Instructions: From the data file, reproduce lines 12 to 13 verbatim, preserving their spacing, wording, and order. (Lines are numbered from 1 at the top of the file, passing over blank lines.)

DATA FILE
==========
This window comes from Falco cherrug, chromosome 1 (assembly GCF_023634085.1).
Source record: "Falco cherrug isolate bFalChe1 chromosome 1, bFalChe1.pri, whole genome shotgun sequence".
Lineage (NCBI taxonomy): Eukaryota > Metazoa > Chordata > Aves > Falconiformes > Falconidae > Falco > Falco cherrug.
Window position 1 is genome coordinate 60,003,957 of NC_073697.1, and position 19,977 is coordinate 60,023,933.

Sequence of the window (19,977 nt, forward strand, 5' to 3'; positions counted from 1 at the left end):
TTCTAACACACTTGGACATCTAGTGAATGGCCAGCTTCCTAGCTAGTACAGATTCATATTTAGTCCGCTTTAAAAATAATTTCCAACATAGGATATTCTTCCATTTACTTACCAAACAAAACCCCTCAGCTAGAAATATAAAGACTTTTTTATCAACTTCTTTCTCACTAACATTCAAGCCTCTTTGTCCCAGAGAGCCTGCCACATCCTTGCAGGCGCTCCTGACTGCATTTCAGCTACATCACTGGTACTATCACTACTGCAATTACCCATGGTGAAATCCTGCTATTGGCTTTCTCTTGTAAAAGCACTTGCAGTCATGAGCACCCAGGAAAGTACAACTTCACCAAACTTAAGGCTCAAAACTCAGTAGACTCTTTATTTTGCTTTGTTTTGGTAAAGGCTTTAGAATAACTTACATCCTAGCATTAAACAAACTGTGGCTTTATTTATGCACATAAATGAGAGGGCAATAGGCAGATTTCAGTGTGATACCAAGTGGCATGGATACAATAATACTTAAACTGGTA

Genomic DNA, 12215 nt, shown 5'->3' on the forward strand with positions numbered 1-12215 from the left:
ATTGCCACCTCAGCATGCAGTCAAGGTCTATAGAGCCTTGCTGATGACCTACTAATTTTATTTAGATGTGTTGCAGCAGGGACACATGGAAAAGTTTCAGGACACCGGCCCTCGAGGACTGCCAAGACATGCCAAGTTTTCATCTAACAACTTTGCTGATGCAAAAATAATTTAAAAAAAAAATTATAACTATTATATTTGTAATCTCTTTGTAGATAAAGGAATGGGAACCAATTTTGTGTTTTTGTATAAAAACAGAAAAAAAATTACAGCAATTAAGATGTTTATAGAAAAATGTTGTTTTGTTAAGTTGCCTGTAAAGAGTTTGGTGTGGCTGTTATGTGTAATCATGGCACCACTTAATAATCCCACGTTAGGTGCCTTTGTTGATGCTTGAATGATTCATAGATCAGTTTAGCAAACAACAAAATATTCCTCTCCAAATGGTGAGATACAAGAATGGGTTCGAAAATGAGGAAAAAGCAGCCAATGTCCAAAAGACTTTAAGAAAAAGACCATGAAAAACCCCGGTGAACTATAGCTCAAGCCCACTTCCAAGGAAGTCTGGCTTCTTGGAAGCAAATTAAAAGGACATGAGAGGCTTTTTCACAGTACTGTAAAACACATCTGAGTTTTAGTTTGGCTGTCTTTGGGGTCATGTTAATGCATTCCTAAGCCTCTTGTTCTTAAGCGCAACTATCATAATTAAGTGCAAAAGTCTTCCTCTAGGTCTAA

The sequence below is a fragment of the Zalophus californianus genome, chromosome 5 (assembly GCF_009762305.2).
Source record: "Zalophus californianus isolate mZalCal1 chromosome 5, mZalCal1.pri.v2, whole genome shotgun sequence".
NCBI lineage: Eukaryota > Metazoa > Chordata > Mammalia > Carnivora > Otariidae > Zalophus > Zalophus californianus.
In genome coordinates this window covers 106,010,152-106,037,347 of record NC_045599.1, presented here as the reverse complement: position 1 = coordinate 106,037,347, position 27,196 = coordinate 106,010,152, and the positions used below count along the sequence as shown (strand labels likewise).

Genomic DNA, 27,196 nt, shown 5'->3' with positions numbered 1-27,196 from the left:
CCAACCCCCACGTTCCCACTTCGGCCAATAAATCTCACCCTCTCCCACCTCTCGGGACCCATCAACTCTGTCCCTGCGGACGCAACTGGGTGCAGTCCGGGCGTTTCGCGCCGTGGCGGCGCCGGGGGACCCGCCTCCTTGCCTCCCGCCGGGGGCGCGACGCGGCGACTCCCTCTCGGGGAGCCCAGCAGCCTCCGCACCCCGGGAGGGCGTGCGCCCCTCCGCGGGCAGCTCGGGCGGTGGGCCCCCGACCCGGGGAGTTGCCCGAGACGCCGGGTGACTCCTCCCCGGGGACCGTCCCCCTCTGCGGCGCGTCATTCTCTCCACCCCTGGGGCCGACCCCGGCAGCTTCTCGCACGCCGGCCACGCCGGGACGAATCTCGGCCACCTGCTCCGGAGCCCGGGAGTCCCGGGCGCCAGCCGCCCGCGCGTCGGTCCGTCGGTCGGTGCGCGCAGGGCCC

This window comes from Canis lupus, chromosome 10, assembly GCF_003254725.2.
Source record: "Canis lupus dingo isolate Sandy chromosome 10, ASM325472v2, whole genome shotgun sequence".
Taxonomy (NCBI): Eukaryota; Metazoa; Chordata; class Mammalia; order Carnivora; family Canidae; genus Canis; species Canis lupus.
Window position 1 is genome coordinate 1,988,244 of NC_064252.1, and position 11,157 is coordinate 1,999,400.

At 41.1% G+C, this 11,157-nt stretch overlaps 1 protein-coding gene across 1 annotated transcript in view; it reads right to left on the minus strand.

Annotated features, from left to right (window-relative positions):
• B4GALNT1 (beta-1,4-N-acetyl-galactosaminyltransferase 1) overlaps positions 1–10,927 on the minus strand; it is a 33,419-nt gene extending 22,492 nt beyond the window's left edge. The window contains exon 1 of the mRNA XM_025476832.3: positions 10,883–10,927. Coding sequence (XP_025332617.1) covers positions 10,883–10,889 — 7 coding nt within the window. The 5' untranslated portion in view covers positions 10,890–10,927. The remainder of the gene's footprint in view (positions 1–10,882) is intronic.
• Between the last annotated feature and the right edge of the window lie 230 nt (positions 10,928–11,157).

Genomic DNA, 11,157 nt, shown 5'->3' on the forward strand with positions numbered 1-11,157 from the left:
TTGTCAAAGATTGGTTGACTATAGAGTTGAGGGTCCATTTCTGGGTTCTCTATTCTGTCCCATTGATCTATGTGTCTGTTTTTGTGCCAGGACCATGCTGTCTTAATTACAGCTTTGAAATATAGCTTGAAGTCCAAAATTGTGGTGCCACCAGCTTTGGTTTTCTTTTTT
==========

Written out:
In genome coordinates this window covers 106,010,152-106,037,347 of record NC_045599.1, presented here as the reverse complement: position 1 = coordinate 106,037,347, position 27,196 = coordinate 106,010,152, and the positions used below count along the sequence as shown (strand labels likewise).

Genomic DNA, 27,196 nt, shown 5'->3' with positions numbered 1-27,196 from the left: